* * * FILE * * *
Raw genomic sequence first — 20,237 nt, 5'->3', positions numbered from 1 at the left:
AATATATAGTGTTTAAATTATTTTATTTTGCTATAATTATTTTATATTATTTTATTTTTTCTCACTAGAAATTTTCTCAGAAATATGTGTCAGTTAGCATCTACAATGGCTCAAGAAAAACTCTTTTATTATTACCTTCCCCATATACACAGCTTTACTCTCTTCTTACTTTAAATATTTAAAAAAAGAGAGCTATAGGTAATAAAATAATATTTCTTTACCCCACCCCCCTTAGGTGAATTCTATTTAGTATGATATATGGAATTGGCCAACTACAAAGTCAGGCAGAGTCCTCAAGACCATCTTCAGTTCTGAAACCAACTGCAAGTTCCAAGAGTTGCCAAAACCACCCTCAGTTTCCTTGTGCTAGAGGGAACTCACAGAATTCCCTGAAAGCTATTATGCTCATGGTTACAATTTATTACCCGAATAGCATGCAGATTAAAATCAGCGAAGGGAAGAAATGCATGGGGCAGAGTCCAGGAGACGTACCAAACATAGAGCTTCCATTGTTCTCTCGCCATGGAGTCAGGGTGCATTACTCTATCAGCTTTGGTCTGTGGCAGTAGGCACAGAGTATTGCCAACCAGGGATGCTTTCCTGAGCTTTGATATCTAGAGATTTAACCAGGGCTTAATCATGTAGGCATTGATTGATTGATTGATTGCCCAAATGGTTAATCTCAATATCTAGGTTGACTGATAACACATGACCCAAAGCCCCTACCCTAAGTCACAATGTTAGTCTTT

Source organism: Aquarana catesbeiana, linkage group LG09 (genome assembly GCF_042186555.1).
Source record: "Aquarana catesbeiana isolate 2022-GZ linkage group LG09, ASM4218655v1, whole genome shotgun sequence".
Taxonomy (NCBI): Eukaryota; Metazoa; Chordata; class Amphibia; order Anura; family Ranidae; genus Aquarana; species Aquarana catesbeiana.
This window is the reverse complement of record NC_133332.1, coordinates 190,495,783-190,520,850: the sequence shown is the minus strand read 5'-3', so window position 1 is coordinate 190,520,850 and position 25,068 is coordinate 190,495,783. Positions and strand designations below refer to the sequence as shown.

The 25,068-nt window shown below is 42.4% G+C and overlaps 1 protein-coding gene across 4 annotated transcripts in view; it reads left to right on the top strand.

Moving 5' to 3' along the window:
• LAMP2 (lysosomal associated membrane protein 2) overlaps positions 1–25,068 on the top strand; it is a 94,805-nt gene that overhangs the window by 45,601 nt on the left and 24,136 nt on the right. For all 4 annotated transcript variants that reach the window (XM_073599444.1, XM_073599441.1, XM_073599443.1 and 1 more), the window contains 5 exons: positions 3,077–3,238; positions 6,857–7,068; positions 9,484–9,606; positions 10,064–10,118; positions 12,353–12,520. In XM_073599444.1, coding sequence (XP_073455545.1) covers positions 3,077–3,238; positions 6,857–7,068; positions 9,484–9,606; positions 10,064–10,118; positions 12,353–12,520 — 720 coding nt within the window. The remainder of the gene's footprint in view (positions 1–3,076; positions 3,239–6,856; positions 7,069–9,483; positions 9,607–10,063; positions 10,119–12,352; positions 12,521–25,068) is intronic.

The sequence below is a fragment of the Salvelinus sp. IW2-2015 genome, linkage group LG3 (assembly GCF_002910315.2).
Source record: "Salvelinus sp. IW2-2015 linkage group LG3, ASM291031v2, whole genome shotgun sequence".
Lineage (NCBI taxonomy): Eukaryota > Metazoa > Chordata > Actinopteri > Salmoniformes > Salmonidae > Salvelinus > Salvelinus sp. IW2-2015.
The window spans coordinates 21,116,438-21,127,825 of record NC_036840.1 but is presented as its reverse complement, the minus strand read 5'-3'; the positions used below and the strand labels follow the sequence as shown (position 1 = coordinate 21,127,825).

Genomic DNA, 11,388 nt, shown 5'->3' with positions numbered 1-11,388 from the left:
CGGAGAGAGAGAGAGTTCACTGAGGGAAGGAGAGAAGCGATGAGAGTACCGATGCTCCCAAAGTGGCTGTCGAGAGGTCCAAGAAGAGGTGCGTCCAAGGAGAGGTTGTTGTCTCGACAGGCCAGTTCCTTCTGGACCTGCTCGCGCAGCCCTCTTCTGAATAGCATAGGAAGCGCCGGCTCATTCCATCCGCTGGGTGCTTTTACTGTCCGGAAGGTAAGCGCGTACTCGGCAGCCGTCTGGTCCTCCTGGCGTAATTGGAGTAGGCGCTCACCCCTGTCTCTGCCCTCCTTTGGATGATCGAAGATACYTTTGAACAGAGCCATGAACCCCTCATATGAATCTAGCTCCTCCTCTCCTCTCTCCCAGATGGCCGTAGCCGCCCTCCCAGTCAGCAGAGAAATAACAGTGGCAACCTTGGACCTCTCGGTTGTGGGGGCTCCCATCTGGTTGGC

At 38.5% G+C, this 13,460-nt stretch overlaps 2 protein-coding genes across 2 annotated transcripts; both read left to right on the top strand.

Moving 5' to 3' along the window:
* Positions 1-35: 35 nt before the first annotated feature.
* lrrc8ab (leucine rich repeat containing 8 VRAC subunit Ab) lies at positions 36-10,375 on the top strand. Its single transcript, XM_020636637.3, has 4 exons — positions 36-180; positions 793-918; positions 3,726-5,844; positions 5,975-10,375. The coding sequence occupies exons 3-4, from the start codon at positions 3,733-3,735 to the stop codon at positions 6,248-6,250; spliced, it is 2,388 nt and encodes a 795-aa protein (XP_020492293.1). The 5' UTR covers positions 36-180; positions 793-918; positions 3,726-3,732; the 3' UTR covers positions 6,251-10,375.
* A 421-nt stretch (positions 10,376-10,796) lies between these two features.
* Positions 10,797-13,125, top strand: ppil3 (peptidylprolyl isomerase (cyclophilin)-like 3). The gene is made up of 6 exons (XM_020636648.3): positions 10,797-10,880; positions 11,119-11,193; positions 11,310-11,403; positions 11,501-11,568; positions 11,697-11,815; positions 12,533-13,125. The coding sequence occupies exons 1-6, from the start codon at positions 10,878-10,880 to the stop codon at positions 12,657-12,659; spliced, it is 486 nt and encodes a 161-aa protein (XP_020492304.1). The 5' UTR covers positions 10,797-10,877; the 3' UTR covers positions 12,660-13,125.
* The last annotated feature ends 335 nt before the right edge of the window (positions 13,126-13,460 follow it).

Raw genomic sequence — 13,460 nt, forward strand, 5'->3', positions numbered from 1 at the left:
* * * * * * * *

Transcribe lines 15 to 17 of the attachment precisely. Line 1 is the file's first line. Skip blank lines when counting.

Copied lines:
CGGAGAGAGAGAGAGTTCACTGAGGGAAGGAGAGAAGCGATGAGAGTACCGATGCTCCCAAAGTGGCTGTCGAGAGGTCCAAGAAGAGGTGCGTCCAAGGAGAGGTTGTTGTCTCGACAGGCCAGTTCCTTCTGGACCTGCTCGCGCAGCCCTCTTCTGAATAGCATAGGAAGCGCCGGCTCATTCCATCCGCTGGGTGCTTTTACTGTCCGGAAGGTAAGCGCGTACTCGGCAGCCGTCTGGTCCTCCTGGCGTAATTGGAGTAGGCGCTCACCCCTGTCTCTGCCCTCCTTTGGATGATCGAAGATACYTTTGAACAGAGCCATGAACCCCTCATATGAATCTAGCTCCTCCTCTCCTCTCTCCCAGATGGCCGTAGCCGCCCTCCCAGTCAGCAGAGAAATAACAGTGGCAACCTTGGACCTCTCGGTTGTGGGGGCTCCCATCTGGTTGGC

At 38.5% G+C, this 13,460-nt stretch overlaps 2 protein-coding genes across 2 annotated transcripts; both read left to right on the top strand.

Moving 5' to 3' along the window: